Teaching and technology…preparing today's students for tomorrow.

21st Century Skills are an important new focus in education.  On July 16th I blogged about the role of the teacher in 21st Century Learning, but what are these “necessary skills” the 21st Century Teacher should be focusing on to teach the 21st Century Learner?

As I so often do, I turned to Google, and was amazed by what I found…There is no one, commonly accepted set of these.  There seem to be an infinite number of ways to group, label, and organize these same skills.  I found pages about skills in education, skills needed by today’s workforce, and even how to pages for software.  In my search to figure out the way that made the most sense to me I ran across a page appropriately labelled What are 21st Century Skills?

This page is published by a group called The Assessment and Teaching of 21st-Century Skills.  This group was created for a research project to proposes ways of assessing 21st-century skills and encourages teaching and adopting those skills in the classroom.  Not only was this categorization listing 21st Century skills in an education, but to me the categories made more sense than any other I found.

They break 21st Century Skills into four categories: ways of working, tools for working, ways of thinking, and skills for living in the world.  I see these as distinctly different categories, but yet all encompassing in a much more meaningful way than a simple listing of the numerous skills.

As I recently completed a technological enhanced unit plan for my graduate school course, I was challenged to address how this unit addresses 21st Century skills and represent this in a visual way.  Using bubbl.us I created this mind map showing the four categories I found and how this unit addresses them.


I attempted to embed it, but as I’ve said, I’m still learning these skills and it wouldn’t work, 😦 so I included the image above.  Click on the image to see, and be able to zoom, the map of my mind – at least as it relates to this topic. 🙂

I guess in this effort, I have challenged myself to use news ways of working, with new tools for working and a different way for thinking.  Utilizing the skills I am hoping to teach my students is a way to show we are always learning.  Lets hope I can continue to always use the skills I teach.


When I first heard about TED talks, all I could think of was the ads for the movie about the talking teddy bear.  Although I never even saw the movie, this is the only image I can conjure…


So if it is not this talking teddy bear, what the heck is a TED talk?  TED stands for Technology, Entertainment and Design and it started as a conference to get professionals in these areas together.  TED talks are a way to share what happens at TED conferences with the world under the phrase “ideas worth spreading”.

I had watched TED talks before, but didn’t even realize that is what they were (see July 16th post with Chris Lehmann video about education being broken).  Realizing to greatness of TED talks I explored and watched two more.  I found them both inspiring and thought provoking, but most interestingly possibly conflicting.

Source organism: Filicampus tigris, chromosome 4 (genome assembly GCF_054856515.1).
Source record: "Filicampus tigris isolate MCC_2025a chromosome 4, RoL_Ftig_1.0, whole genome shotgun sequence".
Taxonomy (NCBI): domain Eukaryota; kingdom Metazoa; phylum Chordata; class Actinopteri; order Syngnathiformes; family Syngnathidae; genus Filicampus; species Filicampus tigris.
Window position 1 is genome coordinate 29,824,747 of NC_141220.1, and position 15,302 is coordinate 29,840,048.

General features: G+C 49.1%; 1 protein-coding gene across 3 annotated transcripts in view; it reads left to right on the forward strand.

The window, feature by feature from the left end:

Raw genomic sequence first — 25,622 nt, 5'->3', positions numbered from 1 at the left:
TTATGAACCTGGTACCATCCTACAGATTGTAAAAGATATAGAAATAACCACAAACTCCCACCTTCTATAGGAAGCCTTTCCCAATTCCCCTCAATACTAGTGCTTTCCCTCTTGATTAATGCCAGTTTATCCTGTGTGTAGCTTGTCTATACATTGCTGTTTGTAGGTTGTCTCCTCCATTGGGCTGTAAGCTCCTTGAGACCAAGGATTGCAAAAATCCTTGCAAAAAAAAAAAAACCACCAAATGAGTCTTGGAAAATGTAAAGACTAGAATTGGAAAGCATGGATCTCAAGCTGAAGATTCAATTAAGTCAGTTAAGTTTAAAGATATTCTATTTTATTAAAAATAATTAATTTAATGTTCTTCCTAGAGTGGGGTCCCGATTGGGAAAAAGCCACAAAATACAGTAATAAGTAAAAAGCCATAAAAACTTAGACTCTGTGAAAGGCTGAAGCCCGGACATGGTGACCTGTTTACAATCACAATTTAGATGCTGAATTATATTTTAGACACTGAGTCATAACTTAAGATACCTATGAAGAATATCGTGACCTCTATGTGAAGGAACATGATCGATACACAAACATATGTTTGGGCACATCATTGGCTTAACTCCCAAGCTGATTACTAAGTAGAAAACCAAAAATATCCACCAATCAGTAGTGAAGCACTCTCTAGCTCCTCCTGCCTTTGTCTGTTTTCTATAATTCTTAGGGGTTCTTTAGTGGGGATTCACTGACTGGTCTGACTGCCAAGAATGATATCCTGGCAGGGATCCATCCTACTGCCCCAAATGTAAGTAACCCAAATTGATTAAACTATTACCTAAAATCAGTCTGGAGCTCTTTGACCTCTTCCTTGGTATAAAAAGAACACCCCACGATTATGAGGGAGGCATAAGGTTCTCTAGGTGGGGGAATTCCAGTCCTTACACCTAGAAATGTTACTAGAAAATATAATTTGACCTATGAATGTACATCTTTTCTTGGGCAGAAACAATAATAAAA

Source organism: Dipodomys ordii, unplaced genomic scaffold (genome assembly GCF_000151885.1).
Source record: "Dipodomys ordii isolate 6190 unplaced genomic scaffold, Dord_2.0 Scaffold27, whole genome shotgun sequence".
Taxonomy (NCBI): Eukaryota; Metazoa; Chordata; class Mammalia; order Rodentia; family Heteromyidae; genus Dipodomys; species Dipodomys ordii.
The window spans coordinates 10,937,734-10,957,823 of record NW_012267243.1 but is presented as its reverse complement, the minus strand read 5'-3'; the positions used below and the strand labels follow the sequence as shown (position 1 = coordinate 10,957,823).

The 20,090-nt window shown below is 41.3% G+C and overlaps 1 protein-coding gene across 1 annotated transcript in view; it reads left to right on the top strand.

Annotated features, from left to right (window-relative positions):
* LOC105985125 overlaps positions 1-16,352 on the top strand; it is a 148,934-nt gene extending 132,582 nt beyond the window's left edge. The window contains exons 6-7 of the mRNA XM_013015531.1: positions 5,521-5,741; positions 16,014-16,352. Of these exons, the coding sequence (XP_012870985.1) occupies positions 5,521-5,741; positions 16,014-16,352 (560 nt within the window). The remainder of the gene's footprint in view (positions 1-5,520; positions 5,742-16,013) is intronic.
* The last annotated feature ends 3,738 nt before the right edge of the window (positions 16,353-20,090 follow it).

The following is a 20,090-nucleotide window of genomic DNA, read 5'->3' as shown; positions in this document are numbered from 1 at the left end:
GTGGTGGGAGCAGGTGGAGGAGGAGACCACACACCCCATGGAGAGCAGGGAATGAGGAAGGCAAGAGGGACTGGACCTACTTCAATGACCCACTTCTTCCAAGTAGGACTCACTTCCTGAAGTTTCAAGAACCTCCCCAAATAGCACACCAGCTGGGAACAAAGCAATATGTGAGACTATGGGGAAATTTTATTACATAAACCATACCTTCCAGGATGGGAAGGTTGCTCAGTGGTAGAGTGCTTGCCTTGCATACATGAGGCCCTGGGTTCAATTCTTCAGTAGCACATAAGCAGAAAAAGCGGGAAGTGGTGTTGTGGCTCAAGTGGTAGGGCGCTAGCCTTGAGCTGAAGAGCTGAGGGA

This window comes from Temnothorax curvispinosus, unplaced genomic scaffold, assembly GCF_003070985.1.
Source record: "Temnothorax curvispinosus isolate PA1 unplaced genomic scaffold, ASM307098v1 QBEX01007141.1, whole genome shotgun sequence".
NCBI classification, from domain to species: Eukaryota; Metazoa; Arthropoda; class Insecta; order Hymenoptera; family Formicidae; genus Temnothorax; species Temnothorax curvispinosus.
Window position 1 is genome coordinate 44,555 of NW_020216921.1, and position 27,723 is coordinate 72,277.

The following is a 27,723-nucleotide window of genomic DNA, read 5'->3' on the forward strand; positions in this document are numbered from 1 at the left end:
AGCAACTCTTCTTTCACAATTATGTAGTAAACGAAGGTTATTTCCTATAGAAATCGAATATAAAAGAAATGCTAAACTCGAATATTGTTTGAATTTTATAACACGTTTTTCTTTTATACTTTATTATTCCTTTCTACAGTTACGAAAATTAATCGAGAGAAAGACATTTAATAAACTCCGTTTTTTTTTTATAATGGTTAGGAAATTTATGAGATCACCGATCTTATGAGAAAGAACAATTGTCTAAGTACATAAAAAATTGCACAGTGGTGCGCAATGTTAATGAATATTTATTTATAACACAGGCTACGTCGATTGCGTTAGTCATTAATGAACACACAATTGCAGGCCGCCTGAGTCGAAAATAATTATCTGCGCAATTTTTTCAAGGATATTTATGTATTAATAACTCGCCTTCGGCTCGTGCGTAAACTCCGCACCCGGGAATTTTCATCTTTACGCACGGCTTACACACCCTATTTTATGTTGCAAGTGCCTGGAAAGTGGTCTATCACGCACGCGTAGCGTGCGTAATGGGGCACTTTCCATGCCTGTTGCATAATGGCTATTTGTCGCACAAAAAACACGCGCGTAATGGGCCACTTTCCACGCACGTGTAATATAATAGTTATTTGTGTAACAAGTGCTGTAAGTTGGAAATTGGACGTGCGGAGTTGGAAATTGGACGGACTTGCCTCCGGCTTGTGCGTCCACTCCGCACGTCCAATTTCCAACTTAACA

I am a math nerd.  I know, I accept that is not a typical response to math, but I actually like it, and given the choice I’d love to teach math all day!  So, I was drawn to a TED talk by Dan Meyer titled Math Needs a Makeover.

He made some fantastic points about how we teach math, and how the system we currently use doesn’t apply to life.  I immediately thought of this cartoon:

cantelopes If what they are learning isn’t relevant to their lives, student interest and motivation plummet, and our students grow to hate math.    Dan tells us to take the conditions out of what we give the students, and make the problems as short as possible.  At first this sounded crazy to me, but then I had an ah-ha moment.  When you do this, then you can teach with a conversation and not a lecture.  You won’t GIVE your students information, but rather LEAD them to discover it themselves.

I am new at this teaching thing, but one of the best learning experiences for me so far occurred when I was learning from Michele Bowman as a student teacher in her 5th grade AAP class.  She is gifted in inquisitive teaching, and I worked hard to learn from her guidance. I found when I used questions I could teach the class so much more than I ever would have prepared in a pre-packaged lecture.  They learned the essential knowledge plus more and I didn’t have to TELL it to them!  There was NO lecture, but just discussion.

This talk connected with me, opened my eyes and inspired me, so I went back for more.

Still following the math idea, I found a talk by Salman Khan titled Let’s Use Video to Reinvent Education.  I knew the Khan academy originated as an online site with videos that helped math instruction, so I was interested in what he had to say.

He spoke with great passion and showed marvelous results.  In many ways I heard from him what all the supporters of flipped classroom state about getting more class time to work with the students and not giving a generic lecture.  The great way this system of video instruction allows differentiation for the students to be able to pace the lecture themselves.

Then I had another ah-ha moment that unfortunately brought me more confusion than clarity.  The videos allow students to play and repeat at their own pace, but it is still a LECTURE.  It is still sage-on-the-stage instruction where the person who created the video is GIVING the information to the viewer.  This caused me to think more critically.  If I tell the students the info in a video, then I loose the ability to lead them to develop their own knowledge.  I take away that ability to question their thoughts and let them figure out the concept themselves.  Does this “new” system using videos lead to the same pitfalls that include lack of relevance and motivation as the broken system we are using now?